But the lens is fantastic, and I’ve taken mine out and put it into a rudimentary LTM mount so I can use it in other cameras.
    Your photos attest to the quality of the lens.

    p.s. I’ve replaced the Minox 35, and any desire ever of getting another one, with the Ricoh FF-1 and FF-1S. I like them so much I now have three! The lens quality matches the Minox, the shape/size/form is very similar. It is very easy to use. And it works.

    • Reply
      Bob Janes
      November 28, 2020 at 5:20 pm

      I’m intrigued by the Minotar conversion to Leica thread – how have you fixed it in place?

  • Reply
    Cheek Wendell
    November 28, 2020 at 5:38 pm

    As a TV news photographer in the 80’s, I carried the Minox in my fanny pack for several years. Had none of the problems related in the article, but switched to the Olympus XA, which was more suited to my hands. Still have the XA, though it is semi-retired. For me, both fit the bill of recording people and places I encountered on the job. Both produ ed excellent results.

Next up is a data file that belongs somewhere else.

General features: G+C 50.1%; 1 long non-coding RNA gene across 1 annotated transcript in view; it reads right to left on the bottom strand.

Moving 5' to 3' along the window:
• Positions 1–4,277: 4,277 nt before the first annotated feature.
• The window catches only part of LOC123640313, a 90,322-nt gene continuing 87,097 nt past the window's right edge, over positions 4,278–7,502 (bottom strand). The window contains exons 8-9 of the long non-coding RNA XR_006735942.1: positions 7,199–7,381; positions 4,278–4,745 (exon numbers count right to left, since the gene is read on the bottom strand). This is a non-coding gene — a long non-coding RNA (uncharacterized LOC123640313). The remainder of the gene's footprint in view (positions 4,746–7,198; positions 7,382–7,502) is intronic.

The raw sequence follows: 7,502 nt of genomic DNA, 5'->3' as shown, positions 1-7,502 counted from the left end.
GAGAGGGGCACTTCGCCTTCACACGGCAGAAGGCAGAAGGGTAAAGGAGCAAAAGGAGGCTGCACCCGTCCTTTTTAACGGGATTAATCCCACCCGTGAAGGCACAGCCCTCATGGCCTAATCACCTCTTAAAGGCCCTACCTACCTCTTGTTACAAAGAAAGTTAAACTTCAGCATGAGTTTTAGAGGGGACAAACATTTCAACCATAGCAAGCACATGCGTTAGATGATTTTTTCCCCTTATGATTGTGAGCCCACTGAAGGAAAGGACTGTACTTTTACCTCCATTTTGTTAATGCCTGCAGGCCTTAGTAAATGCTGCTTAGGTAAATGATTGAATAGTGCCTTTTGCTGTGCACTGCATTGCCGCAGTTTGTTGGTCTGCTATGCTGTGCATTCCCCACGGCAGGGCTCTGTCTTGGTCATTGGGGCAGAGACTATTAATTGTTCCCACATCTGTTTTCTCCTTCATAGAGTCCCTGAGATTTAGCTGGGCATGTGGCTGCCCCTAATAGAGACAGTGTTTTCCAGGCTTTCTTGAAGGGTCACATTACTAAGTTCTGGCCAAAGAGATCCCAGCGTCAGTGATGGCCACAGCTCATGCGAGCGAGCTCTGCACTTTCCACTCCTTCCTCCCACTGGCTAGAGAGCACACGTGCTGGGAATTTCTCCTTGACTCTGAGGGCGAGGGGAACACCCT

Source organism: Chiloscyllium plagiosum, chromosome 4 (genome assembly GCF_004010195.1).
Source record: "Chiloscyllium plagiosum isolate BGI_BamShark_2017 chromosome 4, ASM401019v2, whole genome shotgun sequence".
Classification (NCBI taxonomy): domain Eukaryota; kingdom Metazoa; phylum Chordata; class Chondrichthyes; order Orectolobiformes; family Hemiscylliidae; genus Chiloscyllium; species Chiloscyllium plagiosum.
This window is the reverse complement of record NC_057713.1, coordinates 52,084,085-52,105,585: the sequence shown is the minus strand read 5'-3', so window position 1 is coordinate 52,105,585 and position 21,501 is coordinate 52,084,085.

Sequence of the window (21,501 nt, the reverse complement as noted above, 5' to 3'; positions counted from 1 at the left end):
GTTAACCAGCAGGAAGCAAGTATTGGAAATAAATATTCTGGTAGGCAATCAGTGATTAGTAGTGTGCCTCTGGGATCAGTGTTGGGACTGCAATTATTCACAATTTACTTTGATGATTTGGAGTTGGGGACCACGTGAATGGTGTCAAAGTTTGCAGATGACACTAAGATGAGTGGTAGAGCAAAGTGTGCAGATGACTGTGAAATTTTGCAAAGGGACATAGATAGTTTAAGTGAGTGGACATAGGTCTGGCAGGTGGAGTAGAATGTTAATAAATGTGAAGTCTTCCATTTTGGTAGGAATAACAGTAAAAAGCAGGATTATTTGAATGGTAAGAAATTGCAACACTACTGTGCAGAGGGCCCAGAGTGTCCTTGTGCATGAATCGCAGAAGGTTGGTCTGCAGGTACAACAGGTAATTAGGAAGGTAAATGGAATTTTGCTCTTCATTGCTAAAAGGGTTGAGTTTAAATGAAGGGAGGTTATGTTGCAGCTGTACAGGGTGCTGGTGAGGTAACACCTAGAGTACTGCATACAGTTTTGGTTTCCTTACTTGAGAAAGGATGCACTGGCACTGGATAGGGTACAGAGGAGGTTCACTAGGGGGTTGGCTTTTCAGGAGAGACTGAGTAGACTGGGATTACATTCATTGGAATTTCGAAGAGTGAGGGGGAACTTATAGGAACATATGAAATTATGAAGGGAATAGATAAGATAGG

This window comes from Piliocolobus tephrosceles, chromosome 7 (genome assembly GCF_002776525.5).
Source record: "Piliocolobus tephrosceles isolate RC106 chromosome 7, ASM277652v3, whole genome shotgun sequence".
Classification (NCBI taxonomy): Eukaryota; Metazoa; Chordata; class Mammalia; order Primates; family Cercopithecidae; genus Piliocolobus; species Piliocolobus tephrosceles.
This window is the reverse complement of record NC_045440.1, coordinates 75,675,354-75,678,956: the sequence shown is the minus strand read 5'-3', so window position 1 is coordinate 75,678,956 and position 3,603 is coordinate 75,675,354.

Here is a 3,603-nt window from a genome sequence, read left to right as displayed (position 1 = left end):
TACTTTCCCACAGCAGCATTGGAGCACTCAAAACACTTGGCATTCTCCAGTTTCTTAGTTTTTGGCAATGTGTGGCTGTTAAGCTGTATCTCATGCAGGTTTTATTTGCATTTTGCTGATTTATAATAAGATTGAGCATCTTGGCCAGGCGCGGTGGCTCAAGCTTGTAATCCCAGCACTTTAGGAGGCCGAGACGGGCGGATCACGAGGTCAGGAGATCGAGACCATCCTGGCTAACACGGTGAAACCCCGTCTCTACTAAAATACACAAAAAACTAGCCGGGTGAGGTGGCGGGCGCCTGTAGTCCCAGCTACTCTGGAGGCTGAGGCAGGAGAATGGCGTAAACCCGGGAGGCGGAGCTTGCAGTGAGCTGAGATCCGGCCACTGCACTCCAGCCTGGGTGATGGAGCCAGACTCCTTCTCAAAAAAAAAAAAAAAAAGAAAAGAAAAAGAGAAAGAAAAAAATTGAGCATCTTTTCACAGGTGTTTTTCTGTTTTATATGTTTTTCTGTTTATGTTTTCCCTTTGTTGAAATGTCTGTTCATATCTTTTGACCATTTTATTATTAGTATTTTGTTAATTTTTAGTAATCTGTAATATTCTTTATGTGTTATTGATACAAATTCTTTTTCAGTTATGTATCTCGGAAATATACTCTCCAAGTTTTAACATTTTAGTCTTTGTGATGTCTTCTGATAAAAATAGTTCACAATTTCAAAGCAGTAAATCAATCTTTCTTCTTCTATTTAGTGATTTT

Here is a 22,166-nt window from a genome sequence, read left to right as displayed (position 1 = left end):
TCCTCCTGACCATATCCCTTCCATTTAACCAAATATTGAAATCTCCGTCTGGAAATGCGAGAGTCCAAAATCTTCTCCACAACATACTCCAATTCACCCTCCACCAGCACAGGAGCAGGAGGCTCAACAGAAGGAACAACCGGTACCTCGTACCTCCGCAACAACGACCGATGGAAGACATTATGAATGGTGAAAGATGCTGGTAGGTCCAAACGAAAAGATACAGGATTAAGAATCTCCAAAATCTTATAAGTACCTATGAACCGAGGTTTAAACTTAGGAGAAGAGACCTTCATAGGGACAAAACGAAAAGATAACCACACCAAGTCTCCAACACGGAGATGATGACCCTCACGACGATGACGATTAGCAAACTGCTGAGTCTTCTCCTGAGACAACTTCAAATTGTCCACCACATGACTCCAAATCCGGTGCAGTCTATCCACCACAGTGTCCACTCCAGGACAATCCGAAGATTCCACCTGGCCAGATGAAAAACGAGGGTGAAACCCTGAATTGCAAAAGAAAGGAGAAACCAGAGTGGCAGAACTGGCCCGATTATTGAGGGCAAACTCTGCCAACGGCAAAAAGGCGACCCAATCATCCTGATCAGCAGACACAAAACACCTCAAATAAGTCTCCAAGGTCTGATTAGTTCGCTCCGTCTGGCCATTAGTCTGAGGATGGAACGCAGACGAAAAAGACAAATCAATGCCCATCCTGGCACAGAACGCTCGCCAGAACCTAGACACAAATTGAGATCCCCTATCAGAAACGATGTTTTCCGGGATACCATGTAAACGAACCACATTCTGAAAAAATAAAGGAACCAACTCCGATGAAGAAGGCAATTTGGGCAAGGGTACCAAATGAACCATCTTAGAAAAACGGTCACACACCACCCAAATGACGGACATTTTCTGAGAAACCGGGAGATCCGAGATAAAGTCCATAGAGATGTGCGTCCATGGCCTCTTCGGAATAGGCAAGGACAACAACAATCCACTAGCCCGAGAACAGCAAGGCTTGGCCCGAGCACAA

• Reply
    Patrick Abe
    November 28, 2020 at 5:54 pm

    Once upon a time, when Popular and Modern Photography magazines were battling for the hearts and minds of photographers, the “smallest (full frame) 35mm camera” question came up. The Minox 35EL was held as the smallest, but then this contender popped up: https://www.cameraquest.com/petri35.htm
    The Petri Color 35 was even compared against the Rollei 35, since these cameras featured full manual control of 35mm cameras of the time. Automatic cameras were regarded with suspicion, since a dead battery turned it into a doorstop. I’d expect this camera to show up at Mike Eckman’s website someday, unless Kuribayashi’s spotty mechanical reliability was in full force. (Candidate for Cameras of the Living Dead?)
    Does it take good pictures? That is something yet to be answered.

  • Reply
    martin
    November 28, 2020 at 6:17 pm